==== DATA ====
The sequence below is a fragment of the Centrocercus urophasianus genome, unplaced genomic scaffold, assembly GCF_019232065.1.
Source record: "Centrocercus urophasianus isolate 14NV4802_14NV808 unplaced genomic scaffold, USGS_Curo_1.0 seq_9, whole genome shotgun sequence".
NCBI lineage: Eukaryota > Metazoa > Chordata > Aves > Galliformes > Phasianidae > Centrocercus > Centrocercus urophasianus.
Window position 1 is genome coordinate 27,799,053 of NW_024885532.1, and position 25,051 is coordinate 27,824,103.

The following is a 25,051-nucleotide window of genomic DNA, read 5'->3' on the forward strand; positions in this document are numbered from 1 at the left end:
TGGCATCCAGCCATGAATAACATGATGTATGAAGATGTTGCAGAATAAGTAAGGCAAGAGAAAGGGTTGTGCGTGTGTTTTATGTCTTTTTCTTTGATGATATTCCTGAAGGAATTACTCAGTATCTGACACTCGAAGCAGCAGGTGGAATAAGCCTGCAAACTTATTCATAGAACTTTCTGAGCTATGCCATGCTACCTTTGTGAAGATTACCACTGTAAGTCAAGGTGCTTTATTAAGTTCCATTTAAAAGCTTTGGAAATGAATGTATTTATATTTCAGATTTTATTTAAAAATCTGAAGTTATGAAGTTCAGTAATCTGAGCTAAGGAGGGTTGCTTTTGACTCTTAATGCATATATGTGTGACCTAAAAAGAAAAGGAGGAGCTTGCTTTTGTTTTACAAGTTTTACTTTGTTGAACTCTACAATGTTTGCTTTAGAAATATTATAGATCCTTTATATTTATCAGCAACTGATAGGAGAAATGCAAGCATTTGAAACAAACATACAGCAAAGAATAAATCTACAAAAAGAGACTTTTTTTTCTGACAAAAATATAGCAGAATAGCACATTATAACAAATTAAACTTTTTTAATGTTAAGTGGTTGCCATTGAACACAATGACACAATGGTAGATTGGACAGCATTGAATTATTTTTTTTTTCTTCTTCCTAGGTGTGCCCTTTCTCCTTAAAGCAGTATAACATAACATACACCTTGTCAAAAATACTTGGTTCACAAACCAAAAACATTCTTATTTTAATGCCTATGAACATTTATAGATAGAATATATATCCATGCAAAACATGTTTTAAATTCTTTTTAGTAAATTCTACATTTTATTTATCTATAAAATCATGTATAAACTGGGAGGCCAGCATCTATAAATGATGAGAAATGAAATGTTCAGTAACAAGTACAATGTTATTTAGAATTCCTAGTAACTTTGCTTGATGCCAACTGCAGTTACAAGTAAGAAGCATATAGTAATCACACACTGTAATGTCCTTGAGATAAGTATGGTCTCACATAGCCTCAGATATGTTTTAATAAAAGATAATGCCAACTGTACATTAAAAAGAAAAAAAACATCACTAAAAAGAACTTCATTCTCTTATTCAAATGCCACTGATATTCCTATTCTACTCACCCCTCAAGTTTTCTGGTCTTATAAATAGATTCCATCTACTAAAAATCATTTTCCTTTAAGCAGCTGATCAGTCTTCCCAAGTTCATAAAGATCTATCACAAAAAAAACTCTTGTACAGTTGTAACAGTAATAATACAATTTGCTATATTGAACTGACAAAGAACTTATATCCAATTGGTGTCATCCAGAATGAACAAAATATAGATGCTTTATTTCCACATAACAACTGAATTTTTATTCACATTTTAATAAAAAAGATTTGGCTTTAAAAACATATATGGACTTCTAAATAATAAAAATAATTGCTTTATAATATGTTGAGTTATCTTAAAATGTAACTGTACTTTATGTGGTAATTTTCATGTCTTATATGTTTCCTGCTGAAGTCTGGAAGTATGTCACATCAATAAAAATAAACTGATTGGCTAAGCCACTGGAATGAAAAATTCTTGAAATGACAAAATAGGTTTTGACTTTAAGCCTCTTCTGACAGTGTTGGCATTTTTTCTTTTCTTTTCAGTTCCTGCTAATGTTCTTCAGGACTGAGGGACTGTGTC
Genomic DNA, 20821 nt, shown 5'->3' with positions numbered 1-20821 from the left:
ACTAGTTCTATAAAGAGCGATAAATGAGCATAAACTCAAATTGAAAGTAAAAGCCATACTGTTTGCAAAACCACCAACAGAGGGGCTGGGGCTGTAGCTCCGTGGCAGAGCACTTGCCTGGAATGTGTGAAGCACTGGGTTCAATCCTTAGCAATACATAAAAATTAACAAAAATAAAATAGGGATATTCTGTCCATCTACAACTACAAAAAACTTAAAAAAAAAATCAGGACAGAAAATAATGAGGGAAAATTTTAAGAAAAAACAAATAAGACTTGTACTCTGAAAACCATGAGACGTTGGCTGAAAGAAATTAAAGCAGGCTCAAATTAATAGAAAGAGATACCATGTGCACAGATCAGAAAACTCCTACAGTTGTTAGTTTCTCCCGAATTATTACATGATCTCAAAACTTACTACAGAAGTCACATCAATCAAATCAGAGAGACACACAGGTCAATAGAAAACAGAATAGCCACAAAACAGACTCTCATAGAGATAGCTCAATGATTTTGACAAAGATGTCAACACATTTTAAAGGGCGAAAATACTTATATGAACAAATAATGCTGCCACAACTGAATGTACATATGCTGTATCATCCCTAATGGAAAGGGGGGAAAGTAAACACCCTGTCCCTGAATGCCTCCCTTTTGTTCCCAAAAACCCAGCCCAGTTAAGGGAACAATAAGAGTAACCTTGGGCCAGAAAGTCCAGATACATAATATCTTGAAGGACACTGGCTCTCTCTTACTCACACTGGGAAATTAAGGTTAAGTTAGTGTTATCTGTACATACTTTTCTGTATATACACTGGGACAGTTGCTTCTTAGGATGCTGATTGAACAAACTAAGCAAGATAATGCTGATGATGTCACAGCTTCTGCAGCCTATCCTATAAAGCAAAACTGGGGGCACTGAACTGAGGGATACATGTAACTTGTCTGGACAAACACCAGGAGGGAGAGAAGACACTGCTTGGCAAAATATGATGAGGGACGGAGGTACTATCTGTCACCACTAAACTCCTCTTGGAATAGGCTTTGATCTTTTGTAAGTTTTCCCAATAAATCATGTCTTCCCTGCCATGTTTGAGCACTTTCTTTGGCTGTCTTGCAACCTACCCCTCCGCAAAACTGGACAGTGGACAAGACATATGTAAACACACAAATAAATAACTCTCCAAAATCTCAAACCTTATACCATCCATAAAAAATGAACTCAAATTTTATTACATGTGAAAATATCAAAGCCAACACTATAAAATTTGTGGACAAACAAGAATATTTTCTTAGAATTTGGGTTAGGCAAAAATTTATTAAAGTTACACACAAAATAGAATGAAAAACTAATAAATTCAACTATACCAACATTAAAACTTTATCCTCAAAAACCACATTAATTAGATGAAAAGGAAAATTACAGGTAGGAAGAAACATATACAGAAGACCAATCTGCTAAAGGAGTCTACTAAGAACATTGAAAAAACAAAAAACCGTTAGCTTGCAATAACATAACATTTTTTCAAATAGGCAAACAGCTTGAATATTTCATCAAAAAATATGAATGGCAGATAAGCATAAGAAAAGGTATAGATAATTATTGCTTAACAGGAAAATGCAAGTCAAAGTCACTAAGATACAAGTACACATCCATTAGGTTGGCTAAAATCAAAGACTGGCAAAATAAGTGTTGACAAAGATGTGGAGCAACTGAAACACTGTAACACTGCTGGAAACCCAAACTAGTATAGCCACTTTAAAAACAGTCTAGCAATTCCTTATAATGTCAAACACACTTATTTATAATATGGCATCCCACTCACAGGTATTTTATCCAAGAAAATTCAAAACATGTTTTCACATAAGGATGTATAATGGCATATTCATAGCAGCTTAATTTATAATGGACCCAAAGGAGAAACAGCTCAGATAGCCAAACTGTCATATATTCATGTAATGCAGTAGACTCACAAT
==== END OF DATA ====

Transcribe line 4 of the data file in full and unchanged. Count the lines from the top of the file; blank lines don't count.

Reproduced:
Window position 1 is genome coordinate 27,799,053 of NW_024885532.1, and position 25,051 is coordinate 27,824,103.